A few Saturdays ago we decided the kids were old enough for us to do something entirely for them — not just visit a place we like and hope they enjoy it, but actually go somewhere created for kids. We considered this the first of many, many a Saturday devoted to their entertainment. It was our first head-first jump into kid — read: not baby — chaos.
We chose KidsQuest Children’s Museum, located in Bellevue. They’re a non-profit, though we didn’t know that as we handed over the exorbitant $38 for the four of us. They’re located in a mall, which turned me off right from the start, but they had a huge area devoted exclusively to kids under age three, which was appealing.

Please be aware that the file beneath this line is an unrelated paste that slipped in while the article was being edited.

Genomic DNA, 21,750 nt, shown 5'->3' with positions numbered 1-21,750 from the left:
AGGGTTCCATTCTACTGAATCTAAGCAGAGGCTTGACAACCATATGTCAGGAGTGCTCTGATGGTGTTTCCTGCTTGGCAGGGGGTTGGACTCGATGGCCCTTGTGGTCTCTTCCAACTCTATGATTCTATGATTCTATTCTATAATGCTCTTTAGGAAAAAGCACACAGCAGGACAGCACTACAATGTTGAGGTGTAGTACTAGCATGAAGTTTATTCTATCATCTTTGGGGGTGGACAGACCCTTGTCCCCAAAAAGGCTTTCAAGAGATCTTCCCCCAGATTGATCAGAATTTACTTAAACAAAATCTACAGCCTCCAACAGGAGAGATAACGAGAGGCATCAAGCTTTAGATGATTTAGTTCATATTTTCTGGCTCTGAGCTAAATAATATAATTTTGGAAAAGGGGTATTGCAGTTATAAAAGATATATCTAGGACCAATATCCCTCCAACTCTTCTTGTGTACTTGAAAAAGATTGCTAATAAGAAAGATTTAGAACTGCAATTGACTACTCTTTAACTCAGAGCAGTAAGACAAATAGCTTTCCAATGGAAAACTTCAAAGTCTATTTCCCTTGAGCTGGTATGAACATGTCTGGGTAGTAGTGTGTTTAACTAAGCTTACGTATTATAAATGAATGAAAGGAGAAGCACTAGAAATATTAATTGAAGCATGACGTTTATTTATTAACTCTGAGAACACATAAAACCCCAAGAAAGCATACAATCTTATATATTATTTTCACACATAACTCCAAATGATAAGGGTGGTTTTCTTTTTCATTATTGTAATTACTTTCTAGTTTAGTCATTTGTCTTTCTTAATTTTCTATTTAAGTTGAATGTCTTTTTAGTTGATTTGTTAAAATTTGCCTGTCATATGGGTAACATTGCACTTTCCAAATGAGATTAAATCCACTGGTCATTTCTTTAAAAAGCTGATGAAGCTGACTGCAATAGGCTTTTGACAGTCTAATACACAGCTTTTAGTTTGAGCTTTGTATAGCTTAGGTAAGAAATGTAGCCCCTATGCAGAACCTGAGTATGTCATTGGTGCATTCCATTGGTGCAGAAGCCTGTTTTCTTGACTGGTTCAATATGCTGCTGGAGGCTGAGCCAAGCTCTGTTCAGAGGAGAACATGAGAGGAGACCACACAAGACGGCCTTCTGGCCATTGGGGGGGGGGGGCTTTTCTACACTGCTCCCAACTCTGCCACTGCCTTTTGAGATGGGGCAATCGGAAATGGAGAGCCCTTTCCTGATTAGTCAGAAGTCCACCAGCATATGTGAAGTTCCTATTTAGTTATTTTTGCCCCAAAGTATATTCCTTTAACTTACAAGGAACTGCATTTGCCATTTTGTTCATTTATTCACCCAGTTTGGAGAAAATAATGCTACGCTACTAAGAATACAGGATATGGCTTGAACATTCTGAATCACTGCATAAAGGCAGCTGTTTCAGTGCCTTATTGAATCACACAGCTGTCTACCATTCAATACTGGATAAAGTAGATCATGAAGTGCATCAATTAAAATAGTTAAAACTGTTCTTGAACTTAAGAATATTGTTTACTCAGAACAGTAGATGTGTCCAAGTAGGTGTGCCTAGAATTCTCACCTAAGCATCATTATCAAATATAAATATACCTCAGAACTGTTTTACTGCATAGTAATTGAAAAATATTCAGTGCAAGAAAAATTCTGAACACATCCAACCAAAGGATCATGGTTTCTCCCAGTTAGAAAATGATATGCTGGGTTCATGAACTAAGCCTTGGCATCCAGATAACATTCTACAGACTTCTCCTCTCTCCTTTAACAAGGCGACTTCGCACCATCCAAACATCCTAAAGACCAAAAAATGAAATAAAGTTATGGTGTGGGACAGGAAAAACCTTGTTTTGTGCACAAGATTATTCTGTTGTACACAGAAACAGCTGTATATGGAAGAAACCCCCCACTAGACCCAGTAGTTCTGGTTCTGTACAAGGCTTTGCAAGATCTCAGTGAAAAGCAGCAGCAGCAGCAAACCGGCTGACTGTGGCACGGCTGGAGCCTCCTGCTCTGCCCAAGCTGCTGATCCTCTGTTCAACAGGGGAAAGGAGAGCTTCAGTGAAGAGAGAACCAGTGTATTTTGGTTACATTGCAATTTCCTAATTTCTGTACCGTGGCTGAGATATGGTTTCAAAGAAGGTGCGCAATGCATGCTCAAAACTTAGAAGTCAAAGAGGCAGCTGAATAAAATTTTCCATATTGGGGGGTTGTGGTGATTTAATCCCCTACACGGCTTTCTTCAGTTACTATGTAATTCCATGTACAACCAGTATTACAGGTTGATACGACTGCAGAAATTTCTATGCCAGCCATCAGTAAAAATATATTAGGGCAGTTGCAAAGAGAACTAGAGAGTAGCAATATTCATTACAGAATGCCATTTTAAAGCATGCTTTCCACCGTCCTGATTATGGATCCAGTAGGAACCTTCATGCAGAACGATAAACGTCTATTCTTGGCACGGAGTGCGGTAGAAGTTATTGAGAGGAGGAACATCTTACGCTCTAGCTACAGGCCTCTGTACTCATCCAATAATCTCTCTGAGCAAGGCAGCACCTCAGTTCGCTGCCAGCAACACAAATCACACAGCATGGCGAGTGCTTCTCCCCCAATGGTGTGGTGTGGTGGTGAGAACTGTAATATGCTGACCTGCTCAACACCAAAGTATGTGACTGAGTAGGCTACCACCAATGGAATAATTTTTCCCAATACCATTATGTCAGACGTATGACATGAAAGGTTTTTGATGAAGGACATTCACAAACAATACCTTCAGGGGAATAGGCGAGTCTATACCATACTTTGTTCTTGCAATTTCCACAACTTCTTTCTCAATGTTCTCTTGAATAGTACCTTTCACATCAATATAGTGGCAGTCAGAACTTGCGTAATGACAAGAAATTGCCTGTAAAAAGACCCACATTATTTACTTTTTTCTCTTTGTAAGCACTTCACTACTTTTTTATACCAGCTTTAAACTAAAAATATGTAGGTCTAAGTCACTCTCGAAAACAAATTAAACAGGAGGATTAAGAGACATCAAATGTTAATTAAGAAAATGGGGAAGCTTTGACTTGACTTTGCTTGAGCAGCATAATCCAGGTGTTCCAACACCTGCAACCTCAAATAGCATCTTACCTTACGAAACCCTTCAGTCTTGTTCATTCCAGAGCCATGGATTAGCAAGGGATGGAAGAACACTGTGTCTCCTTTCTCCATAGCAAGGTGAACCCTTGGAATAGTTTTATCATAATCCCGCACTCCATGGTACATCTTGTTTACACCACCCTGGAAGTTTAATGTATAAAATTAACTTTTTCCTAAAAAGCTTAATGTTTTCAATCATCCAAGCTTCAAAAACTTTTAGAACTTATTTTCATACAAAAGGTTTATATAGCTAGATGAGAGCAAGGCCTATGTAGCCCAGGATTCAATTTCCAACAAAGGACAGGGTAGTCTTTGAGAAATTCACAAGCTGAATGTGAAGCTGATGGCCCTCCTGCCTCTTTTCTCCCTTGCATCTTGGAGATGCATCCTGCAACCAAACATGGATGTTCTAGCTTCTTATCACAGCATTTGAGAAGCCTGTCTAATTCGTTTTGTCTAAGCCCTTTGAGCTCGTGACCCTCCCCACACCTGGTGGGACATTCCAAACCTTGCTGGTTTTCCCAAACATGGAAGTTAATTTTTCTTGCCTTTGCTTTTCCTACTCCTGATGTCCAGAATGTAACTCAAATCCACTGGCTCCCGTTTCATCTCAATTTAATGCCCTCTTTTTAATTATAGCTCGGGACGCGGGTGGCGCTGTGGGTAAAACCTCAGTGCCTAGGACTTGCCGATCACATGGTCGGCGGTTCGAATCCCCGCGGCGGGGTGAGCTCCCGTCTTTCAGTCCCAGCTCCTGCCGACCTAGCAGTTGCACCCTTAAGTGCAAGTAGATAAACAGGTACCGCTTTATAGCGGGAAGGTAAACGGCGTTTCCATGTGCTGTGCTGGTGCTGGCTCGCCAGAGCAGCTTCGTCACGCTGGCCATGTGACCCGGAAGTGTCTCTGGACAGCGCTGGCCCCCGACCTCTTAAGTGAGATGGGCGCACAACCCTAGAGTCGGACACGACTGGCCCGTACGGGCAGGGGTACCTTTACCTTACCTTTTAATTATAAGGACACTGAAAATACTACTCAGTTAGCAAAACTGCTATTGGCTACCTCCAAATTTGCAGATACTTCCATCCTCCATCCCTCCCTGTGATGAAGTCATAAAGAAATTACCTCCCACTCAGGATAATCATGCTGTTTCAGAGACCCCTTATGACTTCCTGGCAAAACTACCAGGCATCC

Post-hand sanitization, we entered the children’s play area. There were tiny houses and huts, a little kitchen and a garden with wooden vegetables. A dozen bouncer bunnies filled the floor, ready to be ridden. There was a huge carved-out tree in the corner with kids running all through the maze in its branches above. They had light-filled boxes, tactile toys and a train table. But all of that faded to black when Arden laid eyes on the fish tank. She ran toward it with her little finger pointing, lips in a kissy face blowing in and out as fast as she could, her classic fish impression. She stood there, forehead pressed to the glass, and we knew she didn’t need an entire children’s museum, just a fish tank. I briefly considered getting one as she stared in wonder, but then I thought of cleaning it every week it and the sentiment quickly passed.